Feeney & Bremer Co. v. Stone

Decision Date30 July 1918
Citation89 Or. 360,174 P. 152
CourtOregon Supreme Court

In Banc.

Appeal from Circuit Court, Tillamook County; George R. Bagley Judge.

On rehearing. Former opinion sustained.

For former opinion, see 171 P. 569.

Johnson & Handley, of Tillamook, for appellant. H. T Botts, of Tillamook, for respondent.


The principal error assigned by the plaintiff was the admission of testimony about the loss of profits which the defendant claimed he might have made in furnishing gravel to the Arenz Construction Company and Tillamook county, if the hoist in question had performed as the plaintiff contracted it should. The former opinion reversing the judgment was framed in part upon the assumption that the bill of exceptions contained all of the evidence in the case. The petition for rehearing points out that this is erroneous, and that although the stipulation attached to the bill declares that it is a correct statement of the testimony of the defendant, as well as a true statement of the objections opposed thereto, yet it does not indeed give all the testimony in the case, and the argument is that we should presume that other evidence was received at the trial upon which the verdict properly could be founded. Because of depending on this mistaken hypothesis we awarded a rehearing. A careful re-examination of the case leads us to the conclusion that the defect in the defendant's case is more deep-seated than in the mere testimony.

The answer says that the hoist "completely broke down" on August 24, 1915, and that the defendant procured other machinery to operate his plant at an expense of $403.95. In other words, he equipped himself with other machinery at that cost. Respecting the loss of profits the averment of his answer is as follows:

"That the defendant has further been damaged by failure of the said machine so furnished by plaintiff to perform the work agreed, in that, solely by reason of the incapacity of the said hoist to properly perform, the defendant lost the sale of 500 yards of gravel, which he could have sold during the month of August, 1915, to Arenz Construction Company, a corporation, and defendant would have sold at a profit of 50 cents per yard, and the quantity of 340 yards of gravel which defendant could and would have sold during said period to Tillamook county, Oregon, at a profit of 20 cents per yard."

By this quoted allegation he seeks to add to the cost of the machinery and so increase his damage. He does not say that either the Construction Company or the county applied to or contracted with him to take gravel, nor does he show but that it was while he was using the substituted plant he lost the sales mentioned. His statement on that feature is a mere conclusion, and does not by averment of facts connect the loss of sales with the failure of the hoist. His mere expectation that the county and the other party would apply to him for gravel manifestly would not be a basis for damages. He must go further, and show that they actually contracted to buy from him a specified quantity of that material at a stated price, or that in good faith they offered to make such an agreement, and that he was compelled to decline the offer because the hoist in question would not do the work. Besides this, if at that time he had procured the new machinery, his loss of profits on a deal with the parties could not be attributed to the defect in the hoist furnished by the plaintiff. He could make the same profits by using the substituted machinery. In brief, the answer discloses that the defendant is keeping the hoist which the plaintiff sold him, yet trying to collect the price of a substitute, as well as damages for loss of profits, without showing that he had any contract or offer to contract in good faith whereby he could have realized any gain.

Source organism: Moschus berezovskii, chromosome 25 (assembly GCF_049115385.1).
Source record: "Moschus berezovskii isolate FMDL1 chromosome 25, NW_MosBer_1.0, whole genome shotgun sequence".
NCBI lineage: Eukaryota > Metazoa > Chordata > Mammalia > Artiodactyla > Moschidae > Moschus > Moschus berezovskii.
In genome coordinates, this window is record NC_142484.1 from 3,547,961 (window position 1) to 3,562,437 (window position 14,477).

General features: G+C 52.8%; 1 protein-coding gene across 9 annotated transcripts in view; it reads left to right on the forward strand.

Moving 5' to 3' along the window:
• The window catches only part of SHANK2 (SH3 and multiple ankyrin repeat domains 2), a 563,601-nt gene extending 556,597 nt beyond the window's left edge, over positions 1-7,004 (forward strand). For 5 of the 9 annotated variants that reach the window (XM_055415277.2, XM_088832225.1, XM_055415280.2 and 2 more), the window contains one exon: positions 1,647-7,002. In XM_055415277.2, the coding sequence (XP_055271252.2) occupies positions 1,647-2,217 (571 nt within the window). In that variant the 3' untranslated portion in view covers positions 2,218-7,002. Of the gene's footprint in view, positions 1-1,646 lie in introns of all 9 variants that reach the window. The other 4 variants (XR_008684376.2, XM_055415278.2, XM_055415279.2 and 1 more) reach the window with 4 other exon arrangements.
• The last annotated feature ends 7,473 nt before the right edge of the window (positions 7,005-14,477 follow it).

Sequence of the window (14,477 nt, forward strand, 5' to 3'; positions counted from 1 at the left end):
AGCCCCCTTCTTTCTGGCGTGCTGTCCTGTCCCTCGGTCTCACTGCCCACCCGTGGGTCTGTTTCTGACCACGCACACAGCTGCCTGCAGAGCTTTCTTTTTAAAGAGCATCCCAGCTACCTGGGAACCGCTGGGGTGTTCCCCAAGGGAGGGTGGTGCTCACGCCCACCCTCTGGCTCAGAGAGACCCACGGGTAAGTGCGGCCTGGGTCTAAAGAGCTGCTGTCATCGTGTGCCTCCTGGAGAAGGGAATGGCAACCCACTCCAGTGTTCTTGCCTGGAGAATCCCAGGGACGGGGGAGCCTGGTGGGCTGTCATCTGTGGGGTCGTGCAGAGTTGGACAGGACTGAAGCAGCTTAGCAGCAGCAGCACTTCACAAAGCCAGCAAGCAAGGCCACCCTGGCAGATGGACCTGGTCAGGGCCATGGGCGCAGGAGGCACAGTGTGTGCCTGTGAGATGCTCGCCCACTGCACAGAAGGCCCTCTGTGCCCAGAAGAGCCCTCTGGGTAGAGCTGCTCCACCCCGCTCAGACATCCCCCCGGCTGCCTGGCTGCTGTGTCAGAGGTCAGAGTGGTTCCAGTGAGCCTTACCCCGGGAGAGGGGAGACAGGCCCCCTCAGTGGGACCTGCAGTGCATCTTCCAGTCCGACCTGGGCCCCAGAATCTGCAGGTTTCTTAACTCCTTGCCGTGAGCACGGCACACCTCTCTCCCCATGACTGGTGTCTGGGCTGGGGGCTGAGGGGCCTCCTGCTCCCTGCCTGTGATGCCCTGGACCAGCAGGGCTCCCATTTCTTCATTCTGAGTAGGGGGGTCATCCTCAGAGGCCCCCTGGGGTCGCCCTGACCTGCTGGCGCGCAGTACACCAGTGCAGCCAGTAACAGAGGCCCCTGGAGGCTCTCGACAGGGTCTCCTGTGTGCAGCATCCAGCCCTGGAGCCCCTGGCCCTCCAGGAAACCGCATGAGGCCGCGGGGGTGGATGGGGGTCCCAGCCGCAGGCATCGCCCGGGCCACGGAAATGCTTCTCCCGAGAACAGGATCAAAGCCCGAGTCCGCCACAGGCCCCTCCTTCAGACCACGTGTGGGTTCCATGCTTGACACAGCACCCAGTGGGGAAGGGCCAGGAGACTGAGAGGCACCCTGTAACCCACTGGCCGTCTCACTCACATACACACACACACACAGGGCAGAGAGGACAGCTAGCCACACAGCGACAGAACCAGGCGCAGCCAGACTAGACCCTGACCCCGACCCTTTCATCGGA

As he states his case in that feature, the loss of profits is too remote to be considered as an element of damage. In Hoskins v. Scott, 52 Or. 271, 277, 96 P. 1112, 1114 the plaintiff sought to recover for loss of profits he would have made during the threshing season with his machine, if the defendant had performed its agreement to furnish him a competent engineer and a suitable engine with which to supply power to his thresher. He gave evidence that there were large areas of grain in the neighborhood where he operated, which he could have threshed if he had had the engine agreed upon, but did not show that he had contracted with any particular persons, and the court, speaking by Mr. Commissioner King, said: "Enforceable contracts should have been shown from which the quantity of grain he would probably have threshed, including probable losses, with reasonable certainty could have been estimated. Otherwise, the damages sought were too speculative to be entitled to consideration."

In Dose v. Tooze, 37 Or. 13, 16, 60 P. 380, Mr. Justice Moore used this language:

"General damages are such as a party necessarily sustains from the wrong of which he complains, and such as the law presumes would inevitably result from the act or omission of the adverse party causing the injury, and are recoverable under an averment in the complaint of plaintiff's pecuniary loss, without stating their particular nature. * * * Special damages, however, do not necessarily result from the wrongful act or

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